An Anchorage teenager was arrested Wednesday after he made school shooting threats in text messages sent to multiple East High students, police said.
The messages from the boy, who is not currently enrolled in classes, included a picture of East High, gun and knife emoji, the words "kill kill kill," and a statement that he would buy a gun, according to the Anchorage Police Department.
East High students told a teacher about the messages early Wednesday, said school Principal Sam Spinella.
Students and staff contacted their school resource officer at 7:25 a.m. — shortly before classes started, said Lt. Richard Henning, commander of the Anchorage Police Department's School Resource Officer program.
"At no time were students at East High School in any imminent danger at school this morning," Spinella wrote Wednesday morning in an email to parents. "We appreciate the students who brought this information to our attention so we could follow up to ensure our students' safety."
School resource officers went to the home of the boy who sent the text messages, police said in an alert. He is a former East High student, police said.
Henning said he couldn't identify the teenager or say how old he is because he's a minor. Spinella also said he couldn't release additional information about the boy, including when he last attended classes at East High.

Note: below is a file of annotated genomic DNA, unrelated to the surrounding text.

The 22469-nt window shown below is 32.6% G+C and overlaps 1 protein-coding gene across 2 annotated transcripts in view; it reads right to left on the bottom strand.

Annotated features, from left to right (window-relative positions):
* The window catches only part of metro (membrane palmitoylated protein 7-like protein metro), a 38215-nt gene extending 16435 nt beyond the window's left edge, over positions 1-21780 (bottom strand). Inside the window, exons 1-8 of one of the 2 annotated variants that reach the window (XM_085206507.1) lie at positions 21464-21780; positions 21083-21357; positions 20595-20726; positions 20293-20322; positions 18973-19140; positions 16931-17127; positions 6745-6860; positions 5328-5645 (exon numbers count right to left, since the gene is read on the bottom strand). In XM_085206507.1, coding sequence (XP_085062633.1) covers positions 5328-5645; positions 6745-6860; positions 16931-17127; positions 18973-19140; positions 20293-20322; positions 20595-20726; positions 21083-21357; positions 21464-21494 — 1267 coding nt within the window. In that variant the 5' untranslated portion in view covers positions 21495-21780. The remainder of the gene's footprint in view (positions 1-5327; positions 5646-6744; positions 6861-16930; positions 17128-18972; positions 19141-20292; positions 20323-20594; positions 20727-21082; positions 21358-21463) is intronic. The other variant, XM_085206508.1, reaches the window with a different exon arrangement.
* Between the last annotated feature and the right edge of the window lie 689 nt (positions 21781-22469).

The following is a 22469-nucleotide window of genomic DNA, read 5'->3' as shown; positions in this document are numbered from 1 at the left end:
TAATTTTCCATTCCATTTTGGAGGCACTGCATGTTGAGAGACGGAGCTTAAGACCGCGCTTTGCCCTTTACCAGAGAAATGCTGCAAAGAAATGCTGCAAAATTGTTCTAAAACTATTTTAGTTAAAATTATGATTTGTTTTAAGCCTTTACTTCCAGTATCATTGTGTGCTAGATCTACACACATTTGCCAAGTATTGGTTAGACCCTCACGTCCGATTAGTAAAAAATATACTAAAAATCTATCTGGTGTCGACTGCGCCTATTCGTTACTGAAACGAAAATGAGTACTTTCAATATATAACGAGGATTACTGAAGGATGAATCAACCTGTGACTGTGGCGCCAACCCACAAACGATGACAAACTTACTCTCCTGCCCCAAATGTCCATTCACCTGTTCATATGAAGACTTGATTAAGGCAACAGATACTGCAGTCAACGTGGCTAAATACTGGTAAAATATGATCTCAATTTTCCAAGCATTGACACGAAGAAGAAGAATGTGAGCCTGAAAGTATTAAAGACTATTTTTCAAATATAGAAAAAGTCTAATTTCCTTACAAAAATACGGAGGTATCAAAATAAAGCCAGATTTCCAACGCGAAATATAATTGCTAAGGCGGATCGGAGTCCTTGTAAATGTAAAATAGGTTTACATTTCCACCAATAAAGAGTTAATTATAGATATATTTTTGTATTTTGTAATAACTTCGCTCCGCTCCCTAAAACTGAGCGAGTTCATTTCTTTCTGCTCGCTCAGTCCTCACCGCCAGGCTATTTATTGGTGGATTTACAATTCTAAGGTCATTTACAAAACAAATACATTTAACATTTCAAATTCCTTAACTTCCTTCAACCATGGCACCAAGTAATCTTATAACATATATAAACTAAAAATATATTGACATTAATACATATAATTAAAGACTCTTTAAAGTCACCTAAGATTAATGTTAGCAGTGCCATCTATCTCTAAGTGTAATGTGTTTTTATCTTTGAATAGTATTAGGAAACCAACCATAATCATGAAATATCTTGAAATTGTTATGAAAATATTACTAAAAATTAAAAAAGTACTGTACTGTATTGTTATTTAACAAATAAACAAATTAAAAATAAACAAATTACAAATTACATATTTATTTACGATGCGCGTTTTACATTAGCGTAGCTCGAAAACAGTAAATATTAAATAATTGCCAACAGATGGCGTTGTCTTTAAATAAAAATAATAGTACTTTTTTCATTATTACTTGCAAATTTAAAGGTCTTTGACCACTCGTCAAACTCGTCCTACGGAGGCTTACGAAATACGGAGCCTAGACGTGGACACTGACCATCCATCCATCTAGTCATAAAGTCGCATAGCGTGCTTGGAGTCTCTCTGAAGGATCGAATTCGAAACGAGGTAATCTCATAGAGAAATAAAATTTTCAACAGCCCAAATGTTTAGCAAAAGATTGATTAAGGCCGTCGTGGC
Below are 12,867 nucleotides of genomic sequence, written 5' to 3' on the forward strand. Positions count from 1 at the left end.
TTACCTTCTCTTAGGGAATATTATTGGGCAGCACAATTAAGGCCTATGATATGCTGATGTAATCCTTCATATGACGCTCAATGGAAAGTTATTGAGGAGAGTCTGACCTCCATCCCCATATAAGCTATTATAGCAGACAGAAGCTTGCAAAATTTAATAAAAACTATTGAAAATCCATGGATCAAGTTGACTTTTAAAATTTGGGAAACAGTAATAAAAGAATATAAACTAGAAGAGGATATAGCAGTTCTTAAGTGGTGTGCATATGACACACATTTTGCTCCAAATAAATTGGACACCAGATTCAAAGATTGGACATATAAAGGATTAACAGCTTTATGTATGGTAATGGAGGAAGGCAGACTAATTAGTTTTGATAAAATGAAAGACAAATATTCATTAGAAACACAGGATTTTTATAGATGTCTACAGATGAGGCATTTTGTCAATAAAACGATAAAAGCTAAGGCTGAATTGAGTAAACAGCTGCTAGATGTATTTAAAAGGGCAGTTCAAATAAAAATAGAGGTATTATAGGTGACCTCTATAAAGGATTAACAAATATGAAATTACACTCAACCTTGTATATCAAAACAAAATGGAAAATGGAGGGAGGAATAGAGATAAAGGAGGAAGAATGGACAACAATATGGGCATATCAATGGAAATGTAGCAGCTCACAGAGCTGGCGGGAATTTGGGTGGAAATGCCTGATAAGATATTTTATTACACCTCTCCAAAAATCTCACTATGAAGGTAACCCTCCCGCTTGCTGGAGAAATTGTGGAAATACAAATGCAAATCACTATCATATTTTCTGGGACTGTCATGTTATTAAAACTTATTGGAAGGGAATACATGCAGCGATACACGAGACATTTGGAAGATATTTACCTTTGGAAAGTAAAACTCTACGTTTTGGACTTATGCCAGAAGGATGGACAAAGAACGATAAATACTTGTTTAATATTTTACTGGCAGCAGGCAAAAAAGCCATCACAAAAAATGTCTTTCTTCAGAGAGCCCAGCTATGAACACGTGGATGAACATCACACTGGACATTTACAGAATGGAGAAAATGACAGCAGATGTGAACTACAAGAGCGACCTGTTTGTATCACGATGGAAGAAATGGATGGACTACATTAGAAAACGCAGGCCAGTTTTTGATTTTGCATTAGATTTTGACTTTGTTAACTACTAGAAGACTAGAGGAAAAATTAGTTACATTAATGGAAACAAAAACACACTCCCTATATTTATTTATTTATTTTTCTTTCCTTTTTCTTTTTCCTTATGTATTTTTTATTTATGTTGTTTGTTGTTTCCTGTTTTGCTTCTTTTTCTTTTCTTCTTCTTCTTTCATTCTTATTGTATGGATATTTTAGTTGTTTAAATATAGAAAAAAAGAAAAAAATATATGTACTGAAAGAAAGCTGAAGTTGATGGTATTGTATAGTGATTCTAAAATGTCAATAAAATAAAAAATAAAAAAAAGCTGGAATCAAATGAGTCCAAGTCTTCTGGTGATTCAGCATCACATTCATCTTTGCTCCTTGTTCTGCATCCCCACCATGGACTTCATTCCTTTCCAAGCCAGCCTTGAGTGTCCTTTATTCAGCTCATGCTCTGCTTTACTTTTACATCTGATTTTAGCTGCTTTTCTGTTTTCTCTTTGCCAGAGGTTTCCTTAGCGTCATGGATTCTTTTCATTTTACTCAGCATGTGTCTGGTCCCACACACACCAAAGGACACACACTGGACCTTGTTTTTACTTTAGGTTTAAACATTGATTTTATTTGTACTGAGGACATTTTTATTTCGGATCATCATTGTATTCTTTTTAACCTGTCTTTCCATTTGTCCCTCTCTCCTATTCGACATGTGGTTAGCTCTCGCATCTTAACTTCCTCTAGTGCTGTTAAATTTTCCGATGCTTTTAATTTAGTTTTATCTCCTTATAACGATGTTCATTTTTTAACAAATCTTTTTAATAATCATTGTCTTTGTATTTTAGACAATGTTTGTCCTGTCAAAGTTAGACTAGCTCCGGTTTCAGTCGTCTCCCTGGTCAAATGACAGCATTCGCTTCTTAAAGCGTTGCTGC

Police said the boy didn't answer the door when police arrived at his home. His mother was contacted. She returned from work and let the officers inside, according to police.
The boy was arrested and taken to the McLaughlin Youth Center. Charges were forwarded to the Division of Juvenile Justice, which operates within the Alaska Department of Health and Social Services. The charges were for "terroristic threatening," according to Tracy Dompeling, division director.
"The Anchorage Police Department takes these types of situations very seriously," police said. "APD is grateful to the students who immediately contacted authorities after receiving the texts."
Police declined to release additional details about the text messages Wednesday, including how many students received them and when they were sent.
"Multiple students received the texts," Renee Oistad, police spokeswoman, wrote in an email. "We are not going to get any more specific than that as this is an open and ongoing investigation."
About 1,800 students are enrolled at East High.